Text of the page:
A bacterial blight on Alaskan otters’ hearts

Whiffen the sea otter passed away on May 10 during an MRI scan at the Vancouver Aquarium Marine Mammal Rescue Centre. Three months earlier he was found stranded on a beach, his hind flippers injured. According to the aquarium’s veterinarian, Whiffen was likely infected with Toxoplasma gondii, a parasite from cat feces that finds its way into the ocean (this is why you shouldn’t flush cat poop down the toilet).

A sea otter in Prince William Sound, Alaska. (Photo by Laura R)

A sea otter in Prince William Sound, Alaska
(Photo by Laura R)

New research shows that a different microbe was associated with disease in sea otters that died in an “unusual mortality event” in Southcentral Alaska between 2004 and 2008. Almost half the otters died from valvular endocarditis, or inflammation of tissue lining the heart valves. A team of scientists from the University of California, Davis, the U.S. Fish and Wildlife Service and Alaska Veterinary Pathology Services found Streptococcus infantarius bacteria in two-thirds of the inflamed heart valves. Similar bugs live comfortably in the guts of cows and sheep, but can also cause endocarditis in various animals, including humans.

In a paper published in the June 4 issue of Veterinary Microbiology, the researchers report that some of the sea otters were also infected with another type of bacteria: several species of Bartonella. Best known as the cause of cat scratch fever in humans, Bartonella henselae is transmitted to mammals by arthropods such as fleas (a scratch can spread the bacteria via flea feces). Recently Bartonella has been detected in the organs of dolphins and harbor seals, but this is the first time it’s been found in the hearts of marine mammals.

“That’s when we thought that northern sea otters may be co-infected by more than one pathogen, so it’s not just strep,” said veterinarian Sebastian Carrasco, the lead author of the study, who is now a graduate student at the Indiana University School of Medicine. “We initially thought that there was a ‘super’ bacterial infection in the heart that led to lesions in heart valves of northern sea otters.” But Bartonella was just as common in the heart valves of sea otters that died of other causes as it was in those with endocarditis.

It’s not yet clear whether Bartonella actually makes otters or other marine mammals sick. Unlike streptococci, Bartonella bacteria are very difficult to grow from post-mortem samples in the laboratory; instead of culturing the bugs, the scientists amplified Bartonella DNA directly from otter tissues. These sequences serve as preliminary evidence that Bartonella is present in sea otters, but can’t reveal the pathogen’s strategies for moving between hosts or causing disease.

Though Bartonella DNA has been found in lice living on harbor seals and in the tiny crustacean parasites of a dolphin, the arthropod vectors that carry Bartonella in the ocean also remain a mystery. Perhaps there isn’t even a vector in the ocean. “It could be that sea otters are sharing a vector with terrestrial animals, since they can haul out onshore,” Carrasco said. “Unfortunately we don’t have evidence of that.”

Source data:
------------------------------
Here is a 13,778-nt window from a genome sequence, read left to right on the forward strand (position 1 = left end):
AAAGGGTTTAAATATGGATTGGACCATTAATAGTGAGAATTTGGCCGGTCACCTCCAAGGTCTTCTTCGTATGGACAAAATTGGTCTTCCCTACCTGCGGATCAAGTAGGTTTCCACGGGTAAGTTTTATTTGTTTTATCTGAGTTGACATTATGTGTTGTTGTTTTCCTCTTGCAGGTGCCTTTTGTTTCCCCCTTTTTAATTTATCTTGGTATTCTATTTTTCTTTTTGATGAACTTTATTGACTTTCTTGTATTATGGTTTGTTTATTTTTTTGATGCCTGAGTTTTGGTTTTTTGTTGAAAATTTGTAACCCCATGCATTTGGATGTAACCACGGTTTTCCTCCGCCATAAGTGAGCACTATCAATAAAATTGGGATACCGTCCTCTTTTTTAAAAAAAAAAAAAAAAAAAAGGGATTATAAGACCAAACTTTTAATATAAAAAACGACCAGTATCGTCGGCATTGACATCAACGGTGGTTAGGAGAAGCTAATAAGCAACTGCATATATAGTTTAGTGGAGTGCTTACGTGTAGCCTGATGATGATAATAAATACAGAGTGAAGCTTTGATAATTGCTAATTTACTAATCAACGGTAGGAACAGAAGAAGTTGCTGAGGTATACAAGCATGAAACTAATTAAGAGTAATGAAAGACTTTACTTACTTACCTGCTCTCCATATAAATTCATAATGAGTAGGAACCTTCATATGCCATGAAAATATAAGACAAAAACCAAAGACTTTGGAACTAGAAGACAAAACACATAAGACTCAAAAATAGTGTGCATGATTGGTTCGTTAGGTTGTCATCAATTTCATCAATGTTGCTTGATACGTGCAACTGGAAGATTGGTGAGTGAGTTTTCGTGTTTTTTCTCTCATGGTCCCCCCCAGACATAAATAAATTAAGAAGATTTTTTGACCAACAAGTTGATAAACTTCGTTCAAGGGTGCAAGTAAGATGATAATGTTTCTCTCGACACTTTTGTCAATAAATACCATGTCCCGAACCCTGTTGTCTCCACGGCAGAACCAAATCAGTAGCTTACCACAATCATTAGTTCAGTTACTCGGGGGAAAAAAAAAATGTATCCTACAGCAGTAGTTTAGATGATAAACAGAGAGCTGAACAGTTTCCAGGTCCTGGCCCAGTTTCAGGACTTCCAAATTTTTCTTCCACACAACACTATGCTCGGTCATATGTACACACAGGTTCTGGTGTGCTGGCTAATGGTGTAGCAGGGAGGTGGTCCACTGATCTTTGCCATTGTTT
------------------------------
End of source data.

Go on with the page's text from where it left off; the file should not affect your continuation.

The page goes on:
Bartonella wouldn’t be the first potential pathogen to make its way from land to sea. Terrestrial microbes and toxins have contributed to the deaths of hundreds of sea otters over the past two decades. This hampers the population recovery of these endangered animals, which were hunted nearly to extinction for the fur trade in the 18th and 19th centuries. Otters eat large amounts of mussels and clams, which filter-feed ocean water for plankton. The mollusks pick up pathogens, as well as toxins released by algae in polluted lakes (like Watsonville’s Pinto Lake), which enter the ocean in runoff water.

A 2012 study found that some mussels in California contained similar strains of Streptococcus infantarius to the ones in stranded otters, suggesting mussels could be a source of strep infection. Scientists know even less about infectious diseases that may impact the health and survival of Alaskan sea otters. This is partly because the animals are often stranded in remote areas. “This has been well characterized for California sea otters in Monterey, as well as in Morro Bay—they’re hotspots of disease and have been linked to pathogen pollution,” Carrasco said. “In Alaska, we are still learning about the pathogens that affect the northern sea otters.”

As researchers at the University of California, Santa Cruz have found, sea otters can have far-ranging effects on the balance of other species around them, eating urchins that would otherwise wipe out vital plants such as kelp and seagrass. “Sea otters serve a key role in maintaining healthy kelp forests along the California coast and also serve as bioindicators of marine ecosystem health,” Carrasco said. “Because sea otters spend their lives in near-shore waters, they serve as sentinel species for pathogens and pollutants entering the ocean from the terrestrial sources.”

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